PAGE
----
Frank Bruni at the NY Times writes about the Pope’s gay panic.
I HAVE many questions for and about the “gay lobby” in the Vatican, but I’ll start with this: How can you be so spectacularly ineffective?
You wouldn’t last a minute on K Street; the Karl Roves of the capital would have you for lunch. Despite your presence in, and presumed influence on, the upper reaches of the Roman Catholic hierarchy, church teaching still holds that homosexuality is disordered, and many church leaders still send the preposterously mixed message that while gay and lesbian people shouldn’t be admonished for, or ashamed about, their same-sex attractions, they should nonetheless elect cold showers over warm embraces. Look but don’t touch. Dream but don’t diddle.
“It’s like saying, ‘You’re a bird, but you can’t fly,’ ” cracked Sister Jeannine Gramick, an American nun who has long challenged the church on this issue, when we chatted recently.
“That’s not original,” she quickly confessed, referring to her analogy. “It’s been around awhile.”
I called her after the news reports last week that Pope Francis, in a private meeting with a Latin American religious group, had wrung his hands about a network of gay clerics at Catholicism’s command central. “Gay lobby” was the phrase he used, according to the group’s notes, but it wasn’t clear whether he meant a political faction per se.
A gay lobby that is tits at lobbying…hopeless. Why the panic then?
What was clearer was his acknowledgment — rare for a pope, and thus remarkable — of the church’s worst-kept secret: a priesthood populous with gay men, even at the zenith. And that underscored anew the mystery and madness of the church’s attitude about homosexuality.
If homosexuality is no bar to serving as one of God’s emissaries and interpreters, if it’s no obstacle to being promoted to the upper rungs of the church’s hierarchy, how can it be so wrong? It doesn’t add up. There’s an error in the holy arithmetic.
The answer that many church leaders now give is that homosexuality isn’t in fact sinful, not in and of itself, not if it’s paired with chastity, which Roman Catholic priests of any persuasion are supposed to practice. Church leaders also stress that they don’t mean to disparage gay people or deny them full human dignity.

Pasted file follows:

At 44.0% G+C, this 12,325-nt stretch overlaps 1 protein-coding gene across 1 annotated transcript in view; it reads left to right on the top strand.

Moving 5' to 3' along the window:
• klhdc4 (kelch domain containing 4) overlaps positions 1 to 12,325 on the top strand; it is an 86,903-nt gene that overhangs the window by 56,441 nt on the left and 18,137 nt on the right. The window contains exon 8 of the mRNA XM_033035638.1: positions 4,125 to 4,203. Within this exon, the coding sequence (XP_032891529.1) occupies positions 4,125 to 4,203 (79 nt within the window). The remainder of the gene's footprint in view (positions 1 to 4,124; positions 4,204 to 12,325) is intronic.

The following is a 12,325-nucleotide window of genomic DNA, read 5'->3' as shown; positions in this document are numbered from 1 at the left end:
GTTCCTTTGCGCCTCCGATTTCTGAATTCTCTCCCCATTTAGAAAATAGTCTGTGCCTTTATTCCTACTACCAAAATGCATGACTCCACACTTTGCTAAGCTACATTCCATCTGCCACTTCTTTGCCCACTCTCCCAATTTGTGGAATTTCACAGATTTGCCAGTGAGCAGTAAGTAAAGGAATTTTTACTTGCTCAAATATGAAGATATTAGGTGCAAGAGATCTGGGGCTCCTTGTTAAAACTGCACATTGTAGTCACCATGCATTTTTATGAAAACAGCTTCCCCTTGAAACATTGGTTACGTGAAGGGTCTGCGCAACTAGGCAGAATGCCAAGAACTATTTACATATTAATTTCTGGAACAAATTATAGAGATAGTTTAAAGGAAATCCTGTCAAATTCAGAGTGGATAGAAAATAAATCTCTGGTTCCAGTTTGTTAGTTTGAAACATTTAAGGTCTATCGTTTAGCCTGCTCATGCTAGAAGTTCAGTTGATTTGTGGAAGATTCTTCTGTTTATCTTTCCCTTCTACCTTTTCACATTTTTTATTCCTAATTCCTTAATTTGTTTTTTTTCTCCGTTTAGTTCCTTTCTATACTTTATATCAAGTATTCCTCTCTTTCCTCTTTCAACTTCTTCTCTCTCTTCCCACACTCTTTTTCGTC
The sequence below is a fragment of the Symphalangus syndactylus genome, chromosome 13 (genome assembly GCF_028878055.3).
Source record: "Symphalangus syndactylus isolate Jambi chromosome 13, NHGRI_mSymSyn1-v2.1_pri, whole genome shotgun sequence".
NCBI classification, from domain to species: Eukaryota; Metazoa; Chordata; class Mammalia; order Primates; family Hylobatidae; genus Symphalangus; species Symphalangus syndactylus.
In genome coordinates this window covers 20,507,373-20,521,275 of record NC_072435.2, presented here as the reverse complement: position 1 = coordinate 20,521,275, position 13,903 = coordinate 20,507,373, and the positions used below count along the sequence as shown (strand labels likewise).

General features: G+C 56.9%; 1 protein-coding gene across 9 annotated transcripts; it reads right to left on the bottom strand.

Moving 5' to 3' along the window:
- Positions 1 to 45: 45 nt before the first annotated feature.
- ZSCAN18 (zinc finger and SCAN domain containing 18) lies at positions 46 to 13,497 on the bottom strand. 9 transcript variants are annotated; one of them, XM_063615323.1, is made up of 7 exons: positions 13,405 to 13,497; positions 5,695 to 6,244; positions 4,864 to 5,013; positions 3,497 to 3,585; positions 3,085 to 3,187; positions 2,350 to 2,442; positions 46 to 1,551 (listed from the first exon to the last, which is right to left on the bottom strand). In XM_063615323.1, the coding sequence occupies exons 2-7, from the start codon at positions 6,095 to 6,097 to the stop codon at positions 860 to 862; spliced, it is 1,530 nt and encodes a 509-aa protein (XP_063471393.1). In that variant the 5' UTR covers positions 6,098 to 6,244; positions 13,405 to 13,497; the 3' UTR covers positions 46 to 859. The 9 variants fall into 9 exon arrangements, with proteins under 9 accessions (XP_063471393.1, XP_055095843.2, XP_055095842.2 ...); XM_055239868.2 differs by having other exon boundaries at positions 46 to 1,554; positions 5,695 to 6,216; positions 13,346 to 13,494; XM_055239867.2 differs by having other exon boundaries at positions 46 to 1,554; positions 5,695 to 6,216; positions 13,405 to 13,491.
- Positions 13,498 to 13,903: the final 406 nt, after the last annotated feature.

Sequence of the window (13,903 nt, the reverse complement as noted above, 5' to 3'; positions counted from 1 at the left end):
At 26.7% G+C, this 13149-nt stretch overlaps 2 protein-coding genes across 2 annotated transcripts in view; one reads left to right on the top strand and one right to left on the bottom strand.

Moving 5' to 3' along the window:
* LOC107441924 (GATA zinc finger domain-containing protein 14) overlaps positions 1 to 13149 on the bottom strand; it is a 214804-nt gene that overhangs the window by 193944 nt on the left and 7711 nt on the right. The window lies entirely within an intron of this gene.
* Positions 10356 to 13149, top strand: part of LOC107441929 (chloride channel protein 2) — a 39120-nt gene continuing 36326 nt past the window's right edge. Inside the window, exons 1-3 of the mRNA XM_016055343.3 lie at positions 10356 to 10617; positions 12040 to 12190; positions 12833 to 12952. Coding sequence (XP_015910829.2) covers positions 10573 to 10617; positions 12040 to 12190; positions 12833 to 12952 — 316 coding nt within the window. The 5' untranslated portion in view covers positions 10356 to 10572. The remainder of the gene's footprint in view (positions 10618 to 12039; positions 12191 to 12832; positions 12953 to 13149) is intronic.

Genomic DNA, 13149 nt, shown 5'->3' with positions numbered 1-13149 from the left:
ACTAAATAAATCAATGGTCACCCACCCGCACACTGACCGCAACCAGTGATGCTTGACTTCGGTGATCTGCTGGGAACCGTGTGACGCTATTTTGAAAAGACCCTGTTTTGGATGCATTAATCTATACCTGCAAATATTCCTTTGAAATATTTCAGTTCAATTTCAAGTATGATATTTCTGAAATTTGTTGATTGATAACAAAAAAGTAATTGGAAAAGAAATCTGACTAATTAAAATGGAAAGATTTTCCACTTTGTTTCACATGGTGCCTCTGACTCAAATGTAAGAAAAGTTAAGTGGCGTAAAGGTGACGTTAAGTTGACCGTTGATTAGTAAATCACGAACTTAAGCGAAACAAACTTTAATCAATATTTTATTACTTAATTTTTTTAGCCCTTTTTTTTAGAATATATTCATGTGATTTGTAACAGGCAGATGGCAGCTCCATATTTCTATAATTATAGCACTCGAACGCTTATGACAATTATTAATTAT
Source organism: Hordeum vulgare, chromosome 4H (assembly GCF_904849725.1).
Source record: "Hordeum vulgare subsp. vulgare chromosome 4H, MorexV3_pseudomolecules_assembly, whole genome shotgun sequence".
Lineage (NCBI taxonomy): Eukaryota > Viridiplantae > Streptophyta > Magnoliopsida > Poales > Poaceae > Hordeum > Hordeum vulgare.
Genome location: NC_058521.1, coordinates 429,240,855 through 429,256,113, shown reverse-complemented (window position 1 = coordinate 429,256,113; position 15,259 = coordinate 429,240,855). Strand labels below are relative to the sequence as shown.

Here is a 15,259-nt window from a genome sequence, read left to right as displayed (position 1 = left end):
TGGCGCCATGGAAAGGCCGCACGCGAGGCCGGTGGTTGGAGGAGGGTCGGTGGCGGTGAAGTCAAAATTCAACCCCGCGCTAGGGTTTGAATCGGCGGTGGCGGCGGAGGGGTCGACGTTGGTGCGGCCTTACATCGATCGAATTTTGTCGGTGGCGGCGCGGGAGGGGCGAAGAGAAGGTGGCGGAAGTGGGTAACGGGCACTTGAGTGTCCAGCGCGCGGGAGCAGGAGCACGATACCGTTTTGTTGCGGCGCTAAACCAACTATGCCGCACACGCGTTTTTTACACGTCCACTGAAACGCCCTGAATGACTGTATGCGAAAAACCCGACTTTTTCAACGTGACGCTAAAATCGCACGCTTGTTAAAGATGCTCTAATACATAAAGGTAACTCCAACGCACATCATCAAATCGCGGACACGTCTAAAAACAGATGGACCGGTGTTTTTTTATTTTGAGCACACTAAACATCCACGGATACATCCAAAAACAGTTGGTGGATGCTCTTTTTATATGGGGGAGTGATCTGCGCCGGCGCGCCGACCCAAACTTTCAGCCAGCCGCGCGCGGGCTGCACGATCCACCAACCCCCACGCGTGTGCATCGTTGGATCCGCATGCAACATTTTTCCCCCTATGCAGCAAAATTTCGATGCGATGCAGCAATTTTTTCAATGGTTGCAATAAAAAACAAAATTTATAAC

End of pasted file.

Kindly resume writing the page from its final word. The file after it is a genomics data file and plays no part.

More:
“The first thing I’d say to them is: I love you, too,” Cardinal Timothy Dolan, the archbishop of New York, told ABC News earlier this year. “And God loves you. And you are made in God’s image and likeness. And we want your happiness.”
“You’re entitled to friendship,” he went on, laying out the ground rules for same-sex longings and pairings. As for sexual love, he added, “that is intended only for a man and woman in marriage, where children can come about naturally.”
Oh pulease…that old chestnut about procreation…come on…we live int eh 21st century.
Let’s leave aside the legions of straight people, Catholic and otherwise, who aren’t tucking their sex lives into a box that tidy, tiny and fecundity-minded.
Let’s focus on something else. There’s no way for a gay or lesbian person not to hear Dolan’s appraisal as something of a condemnation, no matter how lavishly it’s dressed in loving language. It assigns homosexuals a status separate from, and unequal to, the one accorded heterosexuals: you’re O.K., but you’re really not O.K. Upon you there is a special restriction, and for you there is a fundamental dimension of the human experience that is off-limits, a no-fly zone of the heart.
It’s two-tiered thinking, which is present as well in American political life, where many people who say that they have no problem with gays and lesbians and no intent to discriminate against us also say that we shouldn’t be allowed to marry, because, well, that’s the tradition, and marriage is an accommodation too far.
Head in sand stuff.